Can be the garbage collector that slow?

Hi Wim and the other PyROOT experts,

some days ago I posted a question on StackOverflow forum concerning the garbage collector speed. I posted there because I thought there was a bug in my own code, or maybe a Python-C++ problem.
But now I’m wondering if it can be a PyROOT related problem.

My post is here: … -that-slow
there you can look at the outputs of the profilers as well.

Mainly I get the garbage collector gc.collect() function almost stuck (or, better, it takes a lot of time to complete), when the program calls a function that handles a dict containing tens of thousands of histos. I put a print just before the return statement, and between that last print and the return of the function… half an hour passes!!! :stuck_out_tongue:
And in this half an hour the python script takes the 99% of my CPU while the memory consumption slightly increases (checked simply with top).
[aside question: garbage collector should free the memory…so why the mem consumption increases here?? :stuck_out_tongue: ]

My question is: did someone experienced that as well?

Do you have any suggestions hot to fix this behaviour?

Thanks a lot, and have a nice weekend,


moreover, looking at the len( gc.get_objects() ) I see that it always increases, even when passing from a function to another one, when at least some ref counters should decrease and some object deleted.

A question came to my mind: is that related to any PyROOT ownership setting?

Thanks again,



lots of information there, so I’m going the throw a bundle of information back. :slight_smile:

  • Profiler showing gc isn’t necessarily meaningful, as the profiler only shows what it profiles.
  • If the objects are histograms, they are shared with the C++ side (no matter what you do), so every delete will cause a notification going that way to prevent dangling pointers later on.
  • Mem increase … not sure, but gc freeing memory is not that simple. First off, python uses (rather large) arena’s, which can be pinned by a single object. Furthermore, the OS won’t show freed memory unless there is memory pressure on the system, for it to actually take the memory back from the process.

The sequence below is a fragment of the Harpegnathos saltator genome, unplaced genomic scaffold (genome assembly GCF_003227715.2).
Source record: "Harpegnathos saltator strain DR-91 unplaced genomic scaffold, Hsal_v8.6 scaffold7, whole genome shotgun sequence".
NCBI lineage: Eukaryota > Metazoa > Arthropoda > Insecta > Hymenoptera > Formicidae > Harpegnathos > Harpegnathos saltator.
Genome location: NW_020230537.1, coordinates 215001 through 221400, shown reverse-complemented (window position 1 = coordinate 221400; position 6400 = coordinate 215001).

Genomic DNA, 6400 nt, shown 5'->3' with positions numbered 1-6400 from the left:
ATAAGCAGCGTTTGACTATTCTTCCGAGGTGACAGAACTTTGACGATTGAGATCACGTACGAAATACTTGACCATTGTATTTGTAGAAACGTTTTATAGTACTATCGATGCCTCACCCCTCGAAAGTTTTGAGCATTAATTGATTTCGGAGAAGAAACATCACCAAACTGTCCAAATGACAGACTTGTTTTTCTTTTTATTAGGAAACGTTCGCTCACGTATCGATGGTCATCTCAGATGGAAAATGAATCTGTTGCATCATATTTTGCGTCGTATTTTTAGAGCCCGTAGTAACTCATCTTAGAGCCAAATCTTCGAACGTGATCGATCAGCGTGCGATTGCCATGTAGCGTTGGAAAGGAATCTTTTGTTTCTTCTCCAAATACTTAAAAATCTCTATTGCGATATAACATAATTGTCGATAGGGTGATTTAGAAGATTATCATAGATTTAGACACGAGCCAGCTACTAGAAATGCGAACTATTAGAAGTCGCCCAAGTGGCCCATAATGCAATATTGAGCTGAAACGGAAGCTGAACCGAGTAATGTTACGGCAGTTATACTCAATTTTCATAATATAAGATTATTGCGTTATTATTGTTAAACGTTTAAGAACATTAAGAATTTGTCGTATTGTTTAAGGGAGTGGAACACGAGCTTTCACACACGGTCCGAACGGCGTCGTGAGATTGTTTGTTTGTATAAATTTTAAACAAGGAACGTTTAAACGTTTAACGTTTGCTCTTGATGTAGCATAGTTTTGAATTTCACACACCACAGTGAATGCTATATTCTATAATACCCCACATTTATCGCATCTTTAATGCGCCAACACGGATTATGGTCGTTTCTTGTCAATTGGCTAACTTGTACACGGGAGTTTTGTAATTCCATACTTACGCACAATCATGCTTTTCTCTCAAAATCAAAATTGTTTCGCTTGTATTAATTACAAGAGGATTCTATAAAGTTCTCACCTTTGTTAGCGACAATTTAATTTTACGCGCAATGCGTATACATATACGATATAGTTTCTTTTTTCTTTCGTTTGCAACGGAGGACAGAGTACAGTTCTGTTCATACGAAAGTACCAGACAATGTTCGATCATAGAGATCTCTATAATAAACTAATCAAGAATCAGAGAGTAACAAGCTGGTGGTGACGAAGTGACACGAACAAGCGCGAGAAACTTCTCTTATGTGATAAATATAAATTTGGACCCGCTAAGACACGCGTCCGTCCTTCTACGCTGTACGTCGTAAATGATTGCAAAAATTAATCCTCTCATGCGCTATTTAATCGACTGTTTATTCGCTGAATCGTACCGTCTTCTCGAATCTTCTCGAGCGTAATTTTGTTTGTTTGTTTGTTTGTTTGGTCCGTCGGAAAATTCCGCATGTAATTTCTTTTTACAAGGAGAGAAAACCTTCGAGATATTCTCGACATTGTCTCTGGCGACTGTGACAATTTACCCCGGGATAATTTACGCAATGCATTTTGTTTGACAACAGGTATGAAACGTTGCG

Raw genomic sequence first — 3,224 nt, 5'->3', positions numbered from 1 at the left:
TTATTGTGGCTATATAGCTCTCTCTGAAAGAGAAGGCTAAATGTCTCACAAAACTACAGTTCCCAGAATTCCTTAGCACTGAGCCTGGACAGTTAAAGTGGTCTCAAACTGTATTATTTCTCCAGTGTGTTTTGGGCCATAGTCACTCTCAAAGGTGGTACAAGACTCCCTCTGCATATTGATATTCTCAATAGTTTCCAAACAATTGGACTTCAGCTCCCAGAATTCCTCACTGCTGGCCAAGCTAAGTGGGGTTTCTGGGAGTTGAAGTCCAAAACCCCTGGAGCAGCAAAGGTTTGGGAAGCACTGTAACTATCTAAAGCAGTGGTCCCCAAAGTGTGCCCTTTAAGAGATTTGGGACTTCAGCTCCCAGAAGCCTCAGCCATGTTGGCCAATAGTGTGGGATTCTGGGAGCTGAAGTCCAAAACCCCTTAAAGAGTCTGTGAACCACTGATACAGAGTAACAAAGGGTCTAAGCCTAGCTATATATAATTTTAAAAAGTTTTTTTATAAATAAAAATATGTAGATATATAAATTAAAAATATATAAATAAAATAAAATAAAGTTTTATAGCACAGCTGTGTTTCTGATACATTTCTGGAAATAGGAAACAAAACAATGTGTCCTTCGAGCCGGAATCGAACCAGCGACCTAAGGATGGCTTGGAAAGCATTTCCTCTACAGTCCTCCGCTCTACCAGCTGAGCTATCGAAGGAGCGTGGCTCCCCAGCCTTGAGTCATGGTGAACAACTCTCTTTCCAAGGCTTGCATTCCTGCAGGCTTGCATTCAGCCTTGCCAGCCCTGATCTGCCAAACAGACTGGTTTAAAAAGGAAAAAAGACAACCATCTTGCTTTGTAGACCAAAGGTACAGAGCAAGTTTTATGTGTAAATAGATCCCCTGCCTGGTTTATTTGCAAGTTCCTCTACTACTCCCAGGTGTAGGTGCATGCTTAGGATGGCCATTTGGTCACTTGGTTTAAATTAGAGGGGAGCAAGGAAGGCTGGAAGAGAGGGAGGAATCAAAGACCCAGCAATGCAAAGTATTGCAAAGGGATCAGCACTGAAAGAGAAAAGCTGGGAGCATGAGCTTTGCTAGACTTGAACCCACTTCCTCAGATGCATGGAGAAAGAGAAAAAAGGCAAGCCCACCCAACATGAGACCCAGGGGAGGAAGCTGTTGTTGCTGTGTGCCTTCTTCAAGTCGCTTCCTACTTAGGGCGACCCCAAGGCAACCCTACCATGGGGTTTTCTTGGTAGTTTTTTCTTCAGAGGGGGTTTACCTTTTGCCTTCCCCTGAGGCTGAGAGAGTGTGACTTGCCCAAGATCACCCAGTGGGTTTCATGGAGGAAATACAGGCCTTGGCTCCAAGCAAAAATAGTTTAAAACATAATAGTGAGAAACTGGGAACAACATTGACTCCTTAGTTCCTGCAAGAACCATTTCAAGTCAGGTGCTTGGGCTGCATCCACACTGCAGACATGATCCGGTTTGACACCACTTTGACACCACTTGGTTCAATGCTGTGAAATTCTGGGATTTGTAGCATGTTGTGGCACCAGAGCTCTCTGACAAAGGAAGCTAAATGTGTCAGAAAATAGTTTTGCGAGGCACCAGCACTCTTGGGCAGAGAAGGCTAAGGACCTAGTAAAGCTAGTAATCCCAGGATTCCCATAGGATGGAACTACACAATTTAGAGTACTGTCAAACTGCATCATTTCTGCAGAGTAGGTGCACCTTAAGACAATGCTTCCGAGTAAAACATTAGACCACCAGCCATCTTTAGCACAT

• If you keep gc.get_objects() alive, objects won’t go away.
  • Whether the C++ side object actually goes away, depends on ownership.

Do you have a sample script?



I have a PyRoot script that loops over root files and prints out information about different histograms/directories in the file. I find when I loop over many large files, it takes a long time at the end of the job, so I’m assuming it’s also the garbage collection. Since the files are internal, can I send you the files and script off-list?



yes, that would work (although I’m about to go offline again for a couple of days). I can probably also populate some files to try this out, but the real question is perhaps how many files/objects on the ROOT side we’re talking about here?


Hi Wim,

thanks a lot for your answer.

Yes, you are right. Anyway, I also checked “by hand”: actually I trivially put a simple “print” in the last line of my code, just before the final “return”, and between the last print and the end of my job many minutes pass…

Yes, they are histograms and canvases.
But I didn’t really understand what you are saying, sorry. Does it mean that if I use “del” on the python side, the objects are not deleted? Because I have the feeling that the c++ objects are not deleted sincronously with the python references, but perhaps I’m wrong. Maybe the ROOT c++ side has another own way to delete object with a different schedule?

I see. But anyway the gc.get_objects() print was only for testing. In production this statement is commented out, and I don’t notice any change in the termination time.

I tried to change the SetOwnership(), but I did not notice any change. But maybe I’m missing something…

It’s difficult to make a test script. My application is quite large cut optimization tool, and it’s difficult now to extract a simple script.

But as I saw you asked to Charles the order of magnitude, I can say you that in my case, in one of the function which takes so long to terminate, I handle 2 python dictionaries, each of them containing roughly 140k histograms.

Thanks again for your help, Wim




a fix to MemoryRegulator that I just put in trunk should speed-up object destruction considerably …


Many thanks Wim! :slight_smile:

I’ll test it asap, and I’ll let you know.

Thanks again for your kind help :slight_smile: